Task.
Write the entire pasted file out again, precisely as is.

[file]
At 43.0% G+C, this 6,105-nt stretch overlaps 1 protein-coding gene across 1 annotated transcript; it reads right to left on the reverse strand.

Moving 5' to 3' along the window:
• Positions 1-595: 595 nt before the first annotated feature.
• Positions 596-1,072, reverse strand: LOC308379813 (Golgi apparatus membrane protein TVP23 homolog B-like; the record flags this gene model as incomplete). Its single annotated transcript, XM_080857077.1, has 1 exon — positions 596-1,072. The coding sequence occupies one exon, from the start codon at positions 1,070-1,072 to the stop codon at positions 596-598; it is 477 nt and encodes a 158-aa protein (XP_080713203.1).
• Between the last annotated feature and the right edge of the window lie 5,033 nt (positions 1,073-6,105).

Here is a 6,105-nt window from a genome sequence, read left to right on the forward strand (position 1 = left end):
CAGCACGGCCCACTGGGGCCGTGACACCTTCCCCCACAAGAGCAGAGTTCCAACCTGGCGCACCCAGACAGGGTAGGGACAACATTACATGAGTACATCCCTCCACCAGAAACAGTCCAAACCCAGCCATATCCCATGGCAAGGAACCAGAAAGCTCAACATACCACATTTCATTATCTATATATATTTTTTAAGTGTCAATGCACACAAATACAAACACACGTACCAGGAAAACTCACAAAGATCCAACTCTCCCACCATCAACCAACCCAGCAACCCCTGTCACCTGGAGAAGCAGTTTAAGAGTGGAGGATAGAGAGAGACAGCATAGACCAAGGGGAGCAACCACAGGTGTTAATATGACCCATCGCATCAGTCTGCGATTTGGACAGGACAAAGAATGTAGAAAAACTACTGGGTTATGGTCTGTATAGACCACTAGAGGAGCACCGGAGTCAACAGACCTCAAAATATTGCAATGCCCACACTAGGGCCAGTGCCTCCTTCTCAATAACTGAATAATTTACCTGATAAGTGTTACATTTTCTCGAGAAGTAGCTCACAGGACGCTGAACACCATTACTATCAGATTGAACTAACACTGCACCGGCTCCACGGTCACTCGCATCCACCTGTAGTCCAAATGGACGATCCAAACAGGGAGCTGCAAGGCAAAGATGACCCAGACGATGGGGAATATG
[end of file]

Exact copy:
At 43.0% G+C, this 6,105-nt stretch overlaps 1 protein-coding gene across 1 annotated transcript; it reads right to left on the reverse strand.

Moving 5' to 3' along the window:
• Positions 1-595: 595 nt before the first annotated feature.
• Positions 596-1,072, reverse strand: LOC308379813 (Golgi apparatus membrane protein TVP23 homolog B-like; the record flags this gene model as incomplete). Its single annotated transcript, XM_080857077.1, has 1 exon — positions 596-1,072. The coding sequence occupies one exon, from the start codon at positions 1,070-1,072 to the stop codon at positions 596-598; it is 477 nt and encodes a 158-aa protein (XP_080713203.1).
• Between the last annotated feature and the right edge of the window lie 5,033 nt (positions 1,073-6,105).

Here is a 6,105-nt window from a genome sequence, read left to right on the forward strand (position 1 = left end):
CAGCACGGCCCACTGGGGCCGTGACACCTTCCCCCACAAGAGCAGAGTTCCAACCTGGCGCACCCAGACAGGGTAGGGACAACATTACATGAGTACATCCCTCCACCAGAAACAGTCCAAACCCAGCCATATCCCATGGCAAGGAACCAGAAAGCTCAACATACCACATTTCATTATCTATATATATTTTTTAAGTGTCAATGCACACAAATACAAACACACGTACCAGGAAAACTCACAAAGATCCAACTCTCCCACCATCAACCAACCCAGCAACCCCTGTCACCTGGAGAAGCAGTTTAAGAGTGGAGGATAGAGAGAGACAGCATAGACCAAGGGGAGCAACCACAGGTGTTAATATGACCCATCGCATCAGTCTGCGATTTGGACAGGACAAAGAATGTAGAAAAACTACTGGGTTATGGTCTGTATAGACCACTAGAGGAGCACCGGAGTCAACAGACCTCAAAATATTGCAATGCCCACACTAGGGCCAGTGCCTCCTTCTCAATAACTGAATAATTTACCTGATAAGTGTTACATTTTCTCGAGAAGTAGCTCACAGGACGCTGAACACCATTACTATCAGATTGAACTAACACTGCACCGGCTCCACGGTCACTCGCATCCACCTGTAGTCCAAATGGACGATCCAAACAGGGAGCTGCAAGGCAAAGATGACCCAGACGATGGGGAATATG